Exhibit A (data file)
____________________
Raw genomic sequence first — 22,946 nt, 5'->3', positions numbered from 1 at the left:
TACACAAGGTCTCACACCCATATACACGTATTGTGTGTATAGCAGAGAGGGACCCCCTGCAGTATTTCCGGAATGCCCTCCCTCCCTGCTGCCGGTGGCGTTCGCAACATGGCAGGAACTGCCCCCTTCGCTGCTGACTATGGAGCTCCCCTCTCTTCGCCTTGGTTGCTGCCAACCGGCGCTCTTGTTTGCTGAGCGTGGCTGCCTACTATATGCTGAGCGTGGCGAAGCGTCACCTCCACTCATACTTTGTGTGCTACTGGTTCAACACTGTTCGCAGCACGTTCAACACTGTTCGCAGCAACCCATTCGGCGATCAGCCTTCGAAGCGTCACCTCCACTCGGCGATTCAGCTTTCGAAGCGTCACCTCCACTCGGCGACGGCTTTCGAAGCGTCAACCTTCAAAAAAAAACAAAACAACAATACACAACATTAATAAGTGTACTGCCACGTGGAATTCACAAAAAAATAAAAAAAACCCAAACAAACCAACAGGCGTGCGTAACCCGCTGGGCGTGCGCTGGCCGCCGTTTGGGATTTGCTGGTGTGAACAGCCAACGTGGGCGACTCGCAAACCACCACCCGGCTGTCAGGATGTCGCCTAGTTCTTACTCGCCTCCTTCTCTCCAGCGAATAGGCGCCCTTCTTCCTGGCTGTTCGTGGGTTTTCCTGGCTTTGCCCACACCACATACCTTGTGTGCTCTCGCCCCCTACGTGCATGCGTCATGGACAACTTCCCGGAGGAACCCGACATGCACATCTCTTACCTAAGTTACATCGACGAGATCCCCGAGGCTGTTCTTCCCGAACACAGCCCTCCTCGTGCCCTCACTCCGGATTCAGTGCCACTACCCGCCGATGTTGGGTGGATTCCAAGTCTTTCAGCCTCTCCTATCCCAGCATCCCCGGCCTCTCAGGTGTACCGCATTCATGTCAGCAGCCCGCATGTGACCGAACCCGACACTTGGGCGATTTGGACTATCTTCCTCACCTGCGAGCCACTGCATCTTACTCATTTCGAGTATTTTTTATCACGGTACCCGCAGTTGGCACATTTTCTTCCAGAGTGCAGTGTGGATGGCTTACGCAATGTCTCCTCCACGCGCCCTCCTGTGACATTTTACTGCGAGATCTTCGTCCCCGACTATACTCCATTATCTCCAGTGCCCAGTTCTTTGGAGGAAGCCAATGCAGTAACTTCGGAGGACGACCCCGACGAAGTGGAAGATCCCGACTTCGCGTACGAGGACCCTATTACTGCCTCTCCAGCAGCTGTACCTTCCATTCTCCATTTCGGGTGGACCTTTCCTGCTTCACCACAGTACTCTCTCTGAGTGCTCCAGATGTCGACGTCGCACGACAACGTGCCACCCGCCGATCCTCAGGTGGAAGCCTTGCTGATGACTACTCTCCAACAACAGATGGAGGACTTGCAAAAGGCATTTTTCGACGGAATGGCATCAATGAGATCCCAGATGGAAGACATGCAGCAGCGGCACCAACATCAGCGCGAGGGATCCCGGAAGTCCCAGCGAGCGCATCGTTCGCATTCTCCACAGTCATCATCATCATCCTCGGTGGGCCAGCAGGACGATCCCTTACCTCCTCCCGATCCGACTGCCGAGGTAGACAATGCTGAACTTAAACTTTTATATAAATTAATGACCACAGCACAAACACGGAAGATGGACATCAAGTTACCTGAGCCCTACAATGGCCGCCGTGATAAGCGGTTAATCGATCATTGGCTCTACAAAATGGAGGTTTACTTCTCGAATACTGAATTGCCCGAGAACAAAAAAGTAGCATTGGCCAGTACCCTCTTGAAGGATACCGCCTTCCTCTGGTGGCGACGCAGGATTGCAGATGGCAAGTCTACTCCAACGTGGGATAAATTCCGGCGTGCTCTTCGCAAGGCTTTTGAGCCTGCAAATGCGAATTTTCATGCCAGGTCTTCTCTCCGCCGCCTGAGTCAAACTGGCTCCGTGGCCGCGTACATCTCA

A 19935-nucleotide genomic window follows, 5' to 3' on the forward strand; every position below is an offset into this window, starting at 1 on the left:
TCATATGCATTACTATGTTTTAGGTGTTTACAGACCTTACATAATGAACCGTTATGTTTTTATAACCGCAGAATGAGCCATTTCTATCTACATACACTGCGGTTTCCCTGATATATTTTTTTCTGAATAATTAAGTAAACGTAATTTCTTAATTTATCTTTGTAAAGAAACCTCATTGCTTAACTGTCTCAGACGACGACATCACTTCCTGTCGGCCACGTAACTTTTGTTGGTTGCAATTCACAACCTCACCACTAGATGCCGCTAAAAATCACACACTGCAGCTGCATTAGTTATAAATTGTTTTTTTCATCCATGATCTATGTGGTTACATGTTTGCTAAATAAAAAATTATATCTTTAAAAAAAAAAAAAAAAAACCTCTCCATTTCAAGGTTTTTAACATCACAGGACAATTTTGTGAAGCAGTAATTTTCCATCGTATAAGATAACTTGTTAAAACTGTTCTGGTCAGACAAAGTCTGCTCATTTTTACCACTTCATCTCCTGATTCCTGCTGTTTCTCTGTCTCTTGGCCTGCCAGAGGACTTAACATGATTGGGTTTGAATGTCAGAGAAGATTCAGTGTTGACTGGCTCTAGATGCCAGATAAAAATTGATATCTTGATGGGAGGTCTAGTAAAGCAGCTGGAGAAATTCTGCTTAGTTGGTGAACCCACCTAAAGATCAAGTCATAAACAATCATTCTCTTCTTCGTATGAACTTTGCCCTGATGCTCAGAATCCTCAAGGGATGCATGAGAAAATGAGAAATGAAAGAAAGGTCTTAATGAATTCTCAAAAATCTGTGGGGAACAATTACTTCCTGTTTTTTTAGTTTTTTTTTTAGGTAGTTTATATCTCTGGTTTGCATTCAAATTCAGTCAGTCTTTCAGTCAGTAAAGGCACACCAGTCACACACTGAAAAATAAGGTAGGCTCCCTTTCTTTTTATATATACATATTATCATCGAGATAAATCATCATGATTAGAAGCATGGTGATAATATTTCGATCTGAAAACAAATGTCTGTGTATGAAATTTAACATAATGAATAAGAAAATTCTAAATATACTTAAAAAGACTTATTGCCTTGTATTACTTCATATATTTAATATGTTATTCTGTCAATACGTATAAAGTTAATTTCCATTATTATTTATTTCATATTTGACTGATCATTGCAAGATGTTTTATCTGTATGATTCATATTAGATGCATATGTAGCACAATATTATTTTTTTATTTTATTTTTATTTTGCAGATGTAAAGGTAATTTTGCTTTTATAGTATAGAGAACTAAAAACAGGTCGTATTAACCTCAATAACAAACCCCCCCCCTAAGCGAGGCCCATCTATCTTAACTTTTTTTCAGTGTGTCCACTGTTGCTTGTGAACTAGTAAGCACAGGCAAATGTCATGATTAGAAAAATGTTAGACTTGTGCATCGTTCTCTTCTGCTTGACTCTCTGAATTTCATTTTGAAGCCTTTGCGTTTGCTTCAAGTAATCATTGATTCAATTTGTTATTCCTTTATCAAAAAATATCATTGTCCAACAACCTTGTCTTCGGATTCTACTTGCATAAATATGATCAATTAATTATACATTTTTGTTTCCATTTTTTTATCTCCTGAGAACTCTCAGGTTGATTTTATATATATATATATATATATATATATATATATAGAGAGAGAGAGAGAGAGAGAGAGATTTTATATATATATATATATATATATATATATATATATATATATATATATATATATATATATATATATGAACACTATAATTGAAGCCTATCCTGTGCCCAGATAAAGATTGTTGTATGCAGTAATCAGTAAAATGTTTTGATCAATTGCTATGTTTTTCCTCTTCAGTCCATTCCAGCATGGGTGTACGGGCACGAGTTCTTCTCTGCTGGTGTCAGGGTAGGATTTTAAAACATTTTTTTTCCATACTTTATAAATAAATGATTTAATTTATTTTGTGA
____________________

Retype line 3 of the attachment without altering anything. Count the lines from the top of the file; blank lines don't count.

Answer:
A 19935-nucleotide genomic window follows, 5' to 3' on the forward strand; every position below is an offset into this window, starting at 1 on the left: